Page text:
But there’s a problem with the usual punditry gravy train model when it comes to drug policy. We do know what happens when the Drug War ends in America. I just wrote a book about it. What happens is the economy improves, cartels are hurt, and public safety takes an immediate turn for the better. The Drug Peace Era is quantifiably good for America and her families.<. . . . . READ MORE
Reason-Rupe has just released new polling data that revealed only a minuscule percentage of Americans believe that marijuana use and possession should result in jail time. When asked which approach they thought the government and law enforcement should take toward someone found smoking marijuana or in possession of a small amount of marijuana, only 6% responded that they should be sent to jail. 35% of respondents said that these individuals shouldn’t be punished at all, 32% responded they should pay a fine, and 20% said they should have to attended substance abuse courses.
The survey also found that 52% of Americans favor federal legislation that would prevent the federal government from prosecuting people who grow, possess, or sell marijuana in the states that have legalized it. Recently, Representative Dana Rohrabacher (R-CA) introduced the “Respect State Marijuana Laws Act” which would do exactly that.
You can click here to easily contact your Representative and urge him or her to support this measure.
Full results of this poll are available READ MORE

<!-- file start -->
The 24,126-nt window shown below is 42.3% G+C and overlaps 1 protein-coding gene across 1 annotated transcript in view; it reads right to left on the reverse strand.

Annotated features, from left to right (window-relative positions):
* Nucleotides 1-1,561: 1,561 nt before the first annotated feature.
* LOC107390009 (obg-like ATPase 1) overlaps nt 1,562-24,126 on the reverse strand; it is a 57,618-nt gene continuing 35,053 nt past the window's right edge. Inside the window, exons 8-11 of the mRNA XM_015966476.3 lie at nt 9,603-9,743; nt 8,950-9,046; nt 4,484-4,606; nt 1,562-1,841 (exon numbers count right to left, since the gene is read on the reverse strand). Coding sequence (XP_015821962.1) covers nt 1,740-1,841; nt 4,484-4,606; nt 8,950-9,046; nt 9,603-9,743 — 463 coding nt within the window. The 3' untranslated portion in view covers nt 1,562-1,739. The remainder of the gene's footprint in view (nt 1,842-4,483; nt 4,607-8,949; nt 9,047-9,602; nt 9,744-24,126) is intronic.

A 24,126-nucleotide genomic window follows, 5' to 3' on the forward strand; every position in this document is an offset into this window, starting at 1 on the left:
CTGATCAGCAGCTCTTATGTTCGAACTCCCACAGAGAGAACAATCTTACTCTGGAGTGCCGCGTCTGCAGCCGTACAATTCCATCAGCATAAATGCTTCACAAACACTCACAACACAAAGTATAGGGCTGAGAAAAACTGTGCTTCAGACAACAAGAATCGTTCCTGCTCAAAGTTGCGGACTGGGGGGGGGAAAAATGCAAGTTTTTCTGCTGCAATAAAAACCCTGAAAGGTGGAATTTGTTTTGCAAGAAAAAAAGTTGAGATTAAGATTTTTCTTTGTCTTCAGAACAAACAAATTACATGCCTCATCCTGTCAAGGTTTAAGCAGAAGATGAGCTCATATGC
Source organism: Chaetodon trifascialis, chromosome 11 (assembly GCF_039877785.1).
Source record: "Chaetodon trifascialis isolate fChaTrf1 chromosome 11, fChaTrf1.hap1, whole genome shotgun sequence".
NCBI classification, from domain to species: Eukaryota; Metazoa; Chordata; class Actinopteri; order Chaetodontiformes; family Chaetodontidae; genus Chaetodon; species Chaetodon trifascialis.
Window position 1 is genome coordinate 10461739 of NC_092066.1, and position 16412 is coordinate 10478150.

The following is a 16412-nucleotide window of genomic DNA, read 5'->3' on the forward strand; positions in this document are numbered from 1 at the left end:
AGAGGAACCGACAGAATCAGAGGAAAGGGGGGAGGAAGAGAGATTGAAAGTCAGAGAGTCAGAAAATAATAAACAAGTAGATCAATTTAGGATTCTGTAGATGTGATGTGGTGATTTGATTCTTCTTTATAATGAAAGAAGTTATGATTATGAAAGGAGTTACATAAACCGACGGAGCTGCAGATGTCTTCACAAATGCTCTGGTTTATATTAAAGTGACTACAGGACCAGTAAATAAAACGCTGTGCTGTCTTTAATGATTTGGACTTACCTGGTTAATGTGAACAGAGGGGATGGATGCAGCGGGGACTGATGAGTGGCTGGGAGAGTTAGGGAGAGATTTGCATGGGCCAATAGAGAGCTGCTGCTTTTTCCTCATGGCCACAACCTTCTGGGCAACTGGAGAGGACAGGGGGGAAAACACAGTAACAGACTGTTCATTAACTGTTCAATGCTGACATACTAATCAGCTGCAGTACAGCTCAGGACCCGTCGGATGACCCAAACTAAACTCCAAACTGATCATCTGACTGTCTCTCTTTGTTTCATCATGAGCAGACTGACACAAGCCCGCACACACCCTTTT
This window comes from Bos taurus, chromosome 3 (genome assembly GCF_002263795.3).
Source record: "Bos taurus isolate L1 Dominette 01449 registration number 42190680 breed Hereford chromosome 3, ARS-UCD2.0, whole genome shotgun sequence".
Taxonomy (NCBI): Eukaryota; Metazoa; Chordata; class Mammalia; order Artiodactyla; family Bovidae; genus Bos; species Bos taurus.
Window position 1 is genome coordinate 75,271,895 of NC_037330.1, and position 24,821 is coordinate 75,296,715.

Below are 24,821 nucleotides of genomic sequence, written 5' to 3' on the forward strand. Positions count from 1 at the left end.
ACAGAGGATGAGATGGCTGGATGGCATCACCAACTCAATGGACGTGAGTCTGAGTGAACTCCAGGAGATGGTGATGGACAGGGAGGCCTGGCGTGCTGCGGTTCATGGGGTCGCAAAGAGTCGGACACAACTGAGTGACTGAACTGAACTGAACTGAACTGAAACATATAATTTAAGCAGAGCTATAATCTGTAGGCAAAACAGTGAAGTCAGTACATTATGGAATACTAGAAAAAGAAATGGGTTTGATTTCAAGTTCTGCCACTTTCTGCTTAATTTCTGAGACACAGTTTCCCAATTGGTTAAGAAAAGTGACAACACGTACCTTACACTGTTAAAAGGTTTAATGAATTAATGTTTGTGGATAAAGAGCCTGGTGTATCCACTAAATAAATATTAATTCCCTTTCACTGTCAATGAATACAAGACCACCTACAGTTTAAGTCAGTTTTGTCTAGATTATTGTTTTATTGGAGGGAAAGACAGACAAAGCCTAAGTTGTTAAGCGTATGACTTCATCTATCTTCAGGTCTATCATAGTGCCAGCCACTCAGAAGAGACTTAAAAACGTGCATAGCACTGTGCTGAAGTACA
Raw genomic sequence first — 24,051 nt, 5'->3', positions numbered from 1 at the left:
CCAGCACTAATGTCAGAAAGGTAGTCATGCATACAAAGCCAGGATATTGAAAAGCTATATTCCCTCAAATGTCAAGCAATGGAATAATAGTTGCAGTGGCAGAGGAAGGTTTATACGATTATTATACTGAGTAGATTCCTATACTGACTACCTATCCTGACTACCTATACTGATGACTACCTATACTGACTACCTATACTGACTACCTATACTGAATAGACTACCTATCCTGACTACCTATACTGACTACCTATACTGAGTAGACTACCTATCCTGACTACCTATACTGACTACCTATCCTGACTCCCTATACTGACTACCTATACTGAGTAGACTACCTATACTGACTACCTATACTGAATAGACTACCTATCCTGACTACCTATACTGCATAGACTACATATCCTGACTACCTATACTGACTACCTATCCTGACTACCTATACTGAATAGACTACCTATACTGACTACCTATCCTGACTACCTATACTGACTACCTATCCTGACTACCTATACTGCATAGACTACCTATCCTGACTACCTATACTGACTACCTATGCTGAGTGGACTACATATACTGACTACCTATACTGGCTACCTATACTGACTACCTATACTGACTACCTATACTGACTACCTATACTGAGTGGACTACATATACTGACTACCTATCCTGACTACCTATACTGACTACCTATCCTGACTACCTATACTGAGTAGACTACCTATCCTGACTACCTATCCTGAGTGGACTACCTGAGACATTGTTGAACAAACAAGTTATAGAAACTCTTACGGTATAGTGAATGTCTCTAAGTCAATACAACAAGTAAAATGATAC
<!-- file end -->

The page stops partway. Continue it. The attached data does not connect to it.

In September, 2011, the federal Bureau of Alcohol, Tobacco and Firearms banned state law-abiding medical cannabis patients from owning firearms. A bureaucratic decider simply swiped away hundreds of thousands of Americans’ Second Amendment rights by way of an added item on a pre-sale questionnaire.
Using an ancient herb as recommended by your doctor, one that any law enforcer will tell you makes people less aggressive? Sorry. Whacked on Oxycontin? Fire away.
My friend Carl, a Vietnam veteran, concealed handgun permit holder, political conservative of the John Wayne school and New Mexico medical cannabis patient, is apoplectic about the policy. “I can’t believe I lose my rights because I’m receiving treatment. I defended this country’s freedoms.”
This is just one example of key ancillary details that need to be fixed as America’s Longest War limps to its federal demise. Another is arbitrary limits on or zero tolerance of bloodstream THC when driving, even by locally-Kosher cannabis fans: if you legally used cannabis three weeks ago at the Ziggy Marley concert in Washington, you can, absurdly, be found to be impaired today.
In addition to the mining of the harbor that such unacceptably policy represents among those sore losers, the retreating Drug Warriors, this again shows the risk that any cannabis enjoyer faces. These unscientif. . . . . READ MORE
With Washington State’s I-502 legalization came a 5ng/ml limit of active THC in blood. This is now per se evidence to convict on a DUI charge.
In Colorado, the governor is poised to sign a bill creating a 5ng/ml limit that has failed to pass in six previous attempts. This would set a permissible inference of guilt on a DUI charge.
To my fellow supporters of marijuana legalization, I’m reminded of the saying, “Be careful what you wish for because you might get it.”
Before I explain that, let’s make sure everyone reading is familiar with the concepts:
Now, back to our wishes. For years now, we have been lobbying . . . . . READ MORE